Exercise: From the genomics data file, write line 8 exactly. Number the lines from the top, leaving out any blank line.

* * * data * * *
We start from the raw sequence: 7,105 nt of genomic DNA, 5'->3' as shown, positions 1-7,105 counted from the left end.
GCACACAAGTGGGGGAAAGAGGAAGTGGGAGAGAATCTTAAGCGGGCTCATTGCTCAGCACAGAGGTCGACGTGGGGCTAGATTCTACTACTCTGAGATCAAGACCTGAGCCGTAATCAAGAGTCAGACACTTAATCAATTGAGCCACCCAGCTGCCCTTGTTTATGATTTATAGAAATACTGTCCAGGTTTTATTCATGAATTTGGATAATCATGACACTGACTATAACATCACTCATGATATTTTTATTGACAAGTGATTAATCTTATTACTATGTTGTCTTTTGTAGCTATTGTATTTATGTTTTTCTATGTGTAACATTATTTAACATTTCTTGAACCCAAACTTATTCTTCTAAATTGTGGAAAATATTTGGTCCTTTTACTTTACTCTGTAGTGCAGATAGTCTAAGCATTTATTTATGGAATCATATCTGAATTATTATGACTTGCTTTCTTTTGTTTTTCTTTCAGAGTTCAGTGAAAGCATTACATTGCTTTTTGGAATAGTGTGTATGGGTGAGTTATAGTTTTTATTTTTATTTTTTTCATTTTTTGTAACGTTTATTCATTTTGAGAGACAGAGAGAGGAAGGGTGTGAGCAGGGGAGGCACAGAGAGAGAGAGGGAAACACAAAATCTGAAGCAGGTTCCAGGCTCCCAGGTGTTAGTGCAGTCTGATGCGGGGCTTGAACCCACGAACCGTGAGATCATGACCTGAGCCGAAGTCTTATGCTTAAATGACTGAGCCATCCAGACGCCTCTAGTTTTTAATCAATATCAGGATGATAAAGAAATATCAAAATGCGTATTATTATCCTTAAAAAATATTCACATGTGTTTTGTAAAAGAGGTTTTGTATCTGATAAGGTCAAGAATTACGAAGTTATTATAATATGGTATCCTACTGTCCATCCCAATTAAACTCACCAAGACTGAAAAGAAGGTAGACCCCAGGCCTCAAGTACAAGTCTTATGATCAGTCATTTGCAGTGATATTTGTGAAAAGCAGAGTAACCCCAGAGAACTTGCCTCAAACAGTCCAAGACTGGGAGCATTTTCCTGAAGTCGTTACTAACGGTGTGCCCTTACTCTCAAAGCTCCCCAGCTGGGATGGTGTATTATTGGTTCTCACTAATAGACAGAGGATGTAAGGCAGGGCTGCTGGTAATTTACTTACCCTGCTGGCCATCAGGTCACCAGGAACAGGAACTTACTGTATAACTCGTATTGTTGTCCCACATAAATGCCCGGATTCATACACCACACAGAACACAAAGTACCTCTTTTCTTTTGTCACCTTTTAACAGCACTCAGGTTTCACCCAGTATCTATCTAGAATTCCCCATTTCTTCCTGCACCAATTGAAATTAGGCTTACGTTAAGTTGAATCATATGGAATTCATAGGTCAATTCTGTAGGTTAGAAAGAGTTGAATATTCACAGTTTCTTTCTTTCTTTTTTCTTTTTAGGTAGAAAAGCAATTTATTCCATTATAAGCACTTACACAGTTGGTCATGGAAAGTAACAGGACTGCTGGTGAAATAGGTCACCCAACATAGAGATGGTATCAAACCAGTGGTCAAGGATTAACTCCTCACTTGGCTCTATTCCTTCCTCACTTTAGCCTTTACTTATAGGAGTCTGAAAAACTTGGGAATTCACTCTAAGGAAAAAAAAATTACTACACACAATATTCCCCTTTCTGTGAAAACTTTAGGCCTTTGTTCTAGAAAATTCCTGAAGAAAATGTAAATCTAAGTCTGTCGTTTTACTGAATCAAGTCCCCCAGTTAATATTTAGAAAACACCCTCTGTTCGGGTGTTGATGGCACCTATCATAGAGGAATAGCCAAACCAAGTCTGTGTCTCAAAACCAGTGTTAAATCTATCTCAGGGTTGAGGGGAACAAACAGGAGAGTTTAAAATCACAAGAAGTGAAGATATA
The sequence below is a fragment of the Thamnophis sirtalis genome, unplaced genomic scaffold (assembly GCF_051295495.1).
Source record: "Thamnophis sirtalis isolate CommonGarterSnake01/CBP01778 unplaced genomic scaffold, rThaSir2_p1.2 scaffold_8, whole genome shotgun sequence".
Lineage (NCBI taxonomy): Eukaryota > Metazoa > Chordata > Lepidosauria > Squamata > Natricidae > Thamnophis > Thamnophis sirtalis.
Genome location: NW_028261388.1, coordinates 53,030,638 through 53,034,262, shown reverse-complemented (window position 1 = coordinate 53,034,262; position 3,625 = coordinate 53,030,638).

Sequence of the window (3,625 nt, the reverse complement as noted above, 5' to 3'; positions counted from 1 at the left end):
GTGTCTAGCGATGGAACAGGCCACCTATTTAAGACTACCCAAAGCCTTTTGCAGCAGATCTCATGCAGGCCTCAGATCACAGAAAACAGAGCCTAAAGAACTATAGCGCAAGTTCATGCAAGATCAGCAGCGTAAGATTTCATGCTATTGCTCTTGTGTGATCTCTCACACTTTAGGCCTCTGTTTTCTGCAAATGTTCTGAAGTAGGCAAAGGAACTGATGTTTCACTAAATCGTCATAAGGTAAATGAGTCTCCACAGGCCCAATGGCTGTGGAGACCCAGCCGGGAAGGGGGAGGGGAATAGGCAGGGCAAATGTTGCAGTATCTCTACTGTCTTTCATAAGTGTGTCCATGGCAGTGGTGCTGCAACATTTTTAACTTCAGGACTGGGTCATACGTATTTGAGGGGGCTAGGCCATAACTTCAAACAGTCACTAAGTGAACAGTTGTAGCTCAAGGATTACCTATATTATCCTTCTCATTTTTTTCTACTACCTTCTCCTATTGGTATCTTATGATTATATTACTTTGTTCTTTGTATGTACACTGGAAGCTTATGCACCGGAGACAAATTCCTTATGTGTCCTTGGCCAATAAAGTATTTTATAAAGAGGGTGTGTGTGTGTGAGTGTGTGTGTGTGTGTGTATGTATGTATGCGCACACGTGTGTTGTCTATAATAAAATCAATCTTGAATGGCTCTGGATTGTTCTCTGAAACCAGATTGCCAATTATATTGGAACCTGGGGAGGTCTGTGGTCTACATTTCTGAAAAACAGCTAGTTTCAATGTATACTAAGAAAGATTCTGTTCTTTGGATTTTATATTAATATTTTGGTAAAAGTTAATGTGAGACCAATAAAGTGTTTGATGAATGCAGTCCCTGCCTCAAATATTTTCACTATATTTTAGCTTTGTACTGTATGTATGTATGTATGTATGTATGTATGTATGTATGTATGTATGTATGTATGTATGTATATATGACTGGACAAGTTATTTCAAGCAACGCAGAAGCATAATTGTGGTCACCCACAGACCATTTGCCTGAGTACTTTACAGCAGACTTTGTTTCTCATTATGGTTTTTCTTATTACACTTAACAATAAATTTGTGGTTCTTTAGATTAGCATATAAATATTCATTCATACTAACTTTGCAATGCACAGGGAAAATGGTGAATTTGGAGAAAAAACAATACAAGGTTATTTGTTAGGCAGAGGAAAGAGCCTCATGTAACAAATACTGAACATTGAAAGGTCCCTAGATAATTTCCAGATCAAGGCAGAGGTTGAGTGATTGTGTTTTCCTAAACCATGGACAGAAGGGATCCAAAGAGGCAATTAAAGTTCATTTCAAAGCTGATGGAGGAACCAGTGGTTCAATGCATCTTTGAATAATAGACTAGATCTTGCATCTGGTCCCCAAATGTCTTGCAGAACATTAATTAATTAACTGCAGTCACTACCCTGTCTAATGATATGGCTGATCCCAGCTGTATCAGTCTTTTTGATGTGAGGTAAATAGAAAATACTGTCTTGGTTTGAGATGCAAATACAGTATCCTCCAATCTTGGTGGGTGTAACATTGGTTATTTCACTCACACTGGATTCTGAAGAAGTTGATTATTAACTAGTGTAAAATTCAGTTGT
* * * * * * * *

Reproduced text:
GTGTCTAGCGATGGAACAGGCCACCTATTTAAGACTACCCAAAGCCTTTTGCAGCAGATCTCATGCAGGCCTCAGATCACAGAAAACAGAGCCTAAAGAACTATAGCGCAAGTTCATGCAAGATCAGCAGCGTAAGATTTCATGCTATTGCTCTTGTGTGATCTCTCACACTTTAGGCCTCTGTTTTCTGCAAATGTTCTGAAGTAGGCAAAGGAACTGATGTTTCACTAAATCGTCATAAGGTAAATGAGTCTCCACAGGCCCAATGGCTGTGGAGACCCAGCCGGGAAGGGGGAGGGGAATAGGCAGGGCAAATGTTGCAGTATCTCTACTGTCTTTCATAAGTGTGTCCATGGCAGTGGTGCTGCAACATTTTTAACTTCAGGACTGGGTCATACGTATTTGAGGGGGCTAGGCCATAACTTCAAACAGTCACTAAGTGAACAGTTGTAGCTCAAGGATTACCTATATTATCCTTCTCATTTTTTTCTACTACCTTCTCCTATTGGTATCTTATGATTATATTACTTTGTTCTTTGTATGTACACTGGAAGCTTATGCACCGGAGACAAATTCCTTATGTGTCCTTGGCCAATAAAGTATTTTATAAAGAGGGTGTGTGTGTGTGAGTGTGTGTGTGTGTGTGTATGTATGTATGCGCACACGTGTGTTGTCTATAATAAAATCAATCTTGAATGGCTCTGGATTGTTCTCTGAAACCAGATTGCCAATTATATTGGAACCTGGGGAGGTCTGTGGTCTACATTTCTGAAAAACAGCTAGTTTCAATGTATACTAAGAAAGATTCTGTTCTTTGGATTTTATATTAATATTTTGGTAAAAGTTAATGTGAGACCAATAAAGTGTTTGATGAATGCAGTCCCTGCCTCAAATATTTTCACTATATTTTAGCTTTGTACTGTATGTATGTATGTATGTATGTATGTATGTATGTATGTATGTATGTATGTATGTATGTATATATGACTGGACAAGTTATTTCAAGCAACGCAGAAGCATAATTGTGGTCACCCACAGACCATTTGCCTGAGTACTTTACAGCAGACTTTGTTTCTCATTATGGTTTTTCTTATTACACTTAACAATAAATTTGTGGTTCTTTAGATTAGCATATAAATATTCATTCATACTAACTTTGCAATGCACAGGGAAAATGGTGAATTTGGAGAAAAAACAATACAAGGTTATTTGTTAGGCAGAGGAAAGAGCCTCATGTAACAAATACTGAACATTGAAAGGTCCCTAGATAATTTCCAGATCAAGGCAGAGGTTGAGTGATTGTGTTTTCCTAAACCATGGACAGAAGGGATCCAAAGAGGCAATTAAAGTTCATTTCAAAGCTGATGGAGGAACCAGTGGTTCAATGCATCTTTGAATAATAGACTAGATCTTGCATCTGGTCCCCAAATGTCTTGCAGAACATTAATTAATTAACTGCAGTCACTACCCTGTCTAATGATATGGCTGATCCCAGCTGTATCAGTCTTTTTGATGTGAGGTAAATAGAAAATACTGTCTTGGTTTGAGATGCAAATACAGTATCCTCCAATCTTGGTGGGTGTAACATTGGTTATTTCACTCACACTGGATTCTGAAGAAGTTGATTATTAACTAGTGTAAAATTCAGTTGT